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Ont. says Ottawa refuses to give First Nations point of sale exemption from HST

TORONTO - Ontario's Liberal government said Thursday that the federal Conservatives are refusing to allow First Nations in the province to retain their point of sale exemption from the provincial portion of the 13 per cent harmonized sales tax that kicks in next July.

TORONTO - Ontario's Liberal government said Thursday that the federal Conservatives are refusing to allow First Nations in the province to retain their point of sale exemption from the provincial portion of the 13 per cent harmonized sales tax that kicks in next July.

Ontario has asked federal Finance Minister Jim Flaherty to make sure First Nations aren't hit with an extra eight per cent tax on everything they buy, forcing them to apply for a rebate on the provincial portion of the HST, said provincial Finance Minister Dwight Duncan.

"The way the GST is collected, someone who lives on a reserve and buys off reserve must go back and show that it was consumed on the reserve and then apply for the rebate," said Duncan.

"We've asked the federal government to consider the administration of the (harmonized) tax the way we have administered the PST. The federal government has said no up until now."

Ontario's Aboriginal Affairs Minister, Brad Duguid, said he hadn't had any more luck convincing his federal counterpart, Chuck Strahl, to maintain the PST exemption at the cash register for First Nations.

"We believe the Ontario system works best," said Duguid.

"It's the fairest, and we'll continue to advocate for First Nations with respect to that."

However, the Union of Ontario Indians, which represents 42 First Nations, said it's seen too many native issues treated as a hot potato by different levels of government.

"This is a classic example of the federal and provincial governments playing ping-pong with our issues," said Chief Patrick Mahdabee.

"The province has already identified other types of exemptions and should have included us, and on the other side of the coin, the federal government refuses to meet with us on this matter."

Having to pay the HST will be an "extra burden" on First Nations in remote communities, where basic staples like milk and bread sell for two or three times the retail prices in southern Ontario, said Mahdabee.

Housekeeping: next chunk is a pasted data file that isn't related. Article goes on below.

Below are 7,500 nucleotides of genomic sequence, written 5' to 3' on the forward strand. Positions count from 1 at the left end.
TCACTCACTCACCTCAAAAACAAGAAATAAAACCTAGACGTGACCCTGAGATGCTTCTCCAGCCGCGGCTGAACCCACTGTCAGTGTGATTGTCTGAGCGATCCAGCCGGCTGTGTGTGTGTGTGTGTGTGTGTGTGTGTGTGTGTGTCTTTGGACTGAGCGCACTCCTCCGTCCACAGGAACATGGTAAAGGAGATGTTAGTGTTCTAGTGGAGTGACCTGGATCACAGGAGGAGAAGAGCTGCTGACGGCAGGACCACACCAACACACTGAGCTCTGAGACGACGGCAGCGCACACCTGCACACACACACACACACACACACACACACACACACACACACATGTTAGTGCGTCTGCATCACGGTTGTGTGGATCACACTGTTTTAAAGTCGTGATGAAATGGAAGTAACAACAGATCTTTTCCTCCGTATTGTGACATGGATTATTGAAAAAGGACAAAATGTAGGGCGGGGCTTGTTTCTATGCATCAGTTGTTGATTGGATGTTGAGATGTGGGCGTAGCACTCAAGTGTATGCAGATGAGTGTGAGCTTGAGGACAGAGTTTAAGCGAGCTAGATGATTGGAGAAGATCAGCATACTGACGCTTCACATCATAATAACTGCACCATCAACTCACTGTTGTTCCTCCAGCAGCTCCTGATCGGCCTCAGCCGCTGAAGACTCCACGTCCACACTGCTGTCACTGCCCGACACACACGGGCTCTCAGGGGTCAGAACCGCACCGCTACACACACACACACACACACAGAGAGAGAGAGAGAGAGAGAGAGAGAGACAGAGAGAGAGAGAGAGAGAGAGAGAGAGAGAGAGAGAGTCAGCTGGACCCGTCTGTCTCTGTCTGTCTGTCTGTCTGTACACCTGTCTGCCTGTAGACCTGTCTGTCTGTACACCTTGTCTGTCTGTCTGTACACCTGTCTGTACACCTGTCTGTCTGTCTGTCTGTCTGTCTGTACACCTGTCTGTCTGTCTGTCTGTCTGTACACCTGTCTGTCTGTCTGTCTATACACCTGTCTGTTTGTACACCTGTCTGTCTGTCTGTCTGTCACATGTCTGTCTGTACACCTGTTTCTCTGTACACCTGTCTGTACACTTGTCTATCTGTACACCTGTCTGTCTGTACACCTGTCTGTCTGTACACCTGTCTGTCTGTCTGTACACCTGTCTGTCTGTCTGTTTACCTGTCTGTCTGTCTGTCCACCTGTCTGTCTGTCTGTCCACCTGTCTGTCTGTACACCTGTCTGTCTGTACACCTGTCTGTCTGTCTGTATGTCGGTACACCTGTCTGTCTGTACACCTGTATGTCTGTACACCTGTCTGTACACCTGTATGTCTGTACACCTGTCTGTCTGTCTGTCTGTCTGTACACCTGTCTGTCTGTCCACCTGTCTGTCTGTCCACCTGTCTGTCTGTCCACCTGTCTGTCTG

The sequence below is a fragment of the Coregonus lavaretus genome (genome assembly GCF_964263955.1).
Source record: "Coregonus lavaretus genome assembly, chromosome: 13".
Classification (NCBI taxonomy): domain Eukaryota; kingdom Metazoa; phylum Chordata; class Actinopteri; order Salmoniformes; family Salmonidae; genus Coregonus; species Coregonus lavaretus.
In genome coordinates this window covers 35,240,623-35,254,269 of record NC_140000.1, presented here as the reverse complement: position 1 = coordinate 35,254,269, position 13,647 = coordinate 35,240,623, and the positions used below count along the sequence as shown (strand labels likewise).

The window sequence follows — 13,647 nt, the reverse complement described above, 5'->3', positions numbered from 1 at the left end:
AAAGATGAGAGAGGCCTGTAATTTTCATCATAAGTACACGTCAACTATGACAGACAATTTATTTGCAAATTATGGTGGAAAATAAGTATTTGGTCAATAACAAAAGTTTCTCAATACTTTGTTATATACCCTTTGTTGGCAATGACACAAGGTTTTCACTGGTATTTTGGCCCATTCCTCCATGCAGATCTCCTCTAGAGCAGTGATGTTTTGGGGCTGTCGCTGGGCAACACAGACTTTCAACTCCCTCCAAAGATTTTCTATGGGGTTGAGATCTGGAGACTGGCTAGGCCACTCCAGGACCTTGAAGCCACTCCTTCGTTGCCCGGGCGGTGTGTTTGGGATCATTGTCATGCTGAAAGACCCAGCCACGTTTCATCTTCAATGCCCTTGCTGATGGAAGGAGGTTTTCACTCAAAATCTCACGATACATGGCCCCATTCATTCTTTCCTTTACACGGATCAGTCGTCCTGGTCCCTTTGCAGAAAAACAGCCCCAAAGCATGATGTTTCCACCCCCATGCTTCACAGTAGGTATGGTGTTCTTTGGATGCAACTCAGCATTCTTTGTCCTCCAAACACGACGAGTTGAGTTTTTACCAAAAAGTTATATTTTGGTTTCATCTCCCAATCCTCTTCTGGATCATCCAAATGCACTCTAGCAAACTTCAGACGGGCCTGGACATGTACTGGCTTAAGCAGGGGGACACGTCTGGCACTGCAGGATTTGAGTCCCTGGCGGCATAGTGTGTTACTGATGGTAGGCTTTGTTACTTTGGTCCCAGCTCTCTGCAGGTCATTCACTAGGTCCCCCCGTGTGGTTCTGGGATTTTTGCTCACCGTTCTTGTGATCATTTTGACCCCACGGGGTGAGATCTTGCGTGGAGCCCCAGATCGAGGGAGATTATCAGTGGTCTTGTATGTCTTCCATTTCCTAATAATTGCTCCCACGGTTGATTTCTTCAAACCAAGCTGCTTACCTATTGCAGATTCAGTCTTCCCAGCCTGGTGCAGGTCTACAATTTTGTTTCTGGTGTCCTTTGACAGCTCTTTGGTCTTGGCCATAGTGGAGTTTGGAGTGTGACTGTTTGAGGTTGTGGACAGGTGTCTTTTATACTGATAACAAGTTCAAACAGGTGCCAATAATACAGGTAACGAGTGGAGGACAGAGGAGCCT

"It's a tax grab," he said. "We see this as an attempt by the federal government to subject us to taxation and will not agree with that in any way shape or form."

The New Democrats said Ontario's Liberal government failed to even talk with First Nations before it signed a deal with the federal Conservative government to harmonize the eight per cent PST with the five per cent goods and services tax.

"Without consulting, the McGuinty Liberals have surrendered decision-making powers to the federal government, a move that could end the point-of-sale exemption for off-reserve purchases," complained NDP Leader Andrea Horwath.

Earlier Thursday, the tone of the debate over the harmonized sales tax turned nasty, with several Tories getting thrown out of the legislature for calling Premier Dalton McGuinty a liar.

Sarnia Progressive Conservative Bob Bailey was the first to be ejected for using unparliamentary language when he said McGuinty was a "cowardly liar" for blocking public hearings on the HST bill.

"That's the way I feel," Bailey said later. "He's not taking the opportunity to go out and do what he knows is right."

Two more Opposition members, Ted Chudleigh and Peter Shurman, were also thrown out by Speaker Steve Peters Thursday when they too called McGuinty a liar and refused to retract their statements.

The Conservatives said they will use every delaying tactic they can to force public hearings on HST, and continually disrupted proceedings Thursday by banging their desks, repeatedly interrupting the Speaker and shouting down government ministers.

McGuinty, who was not in the legislature Thursday, has said that he won't hold public hearings on the HST, but voters can pass judgment on his government's decision to harmonize the sales taxes in the 2011 Ontario election.

 
 
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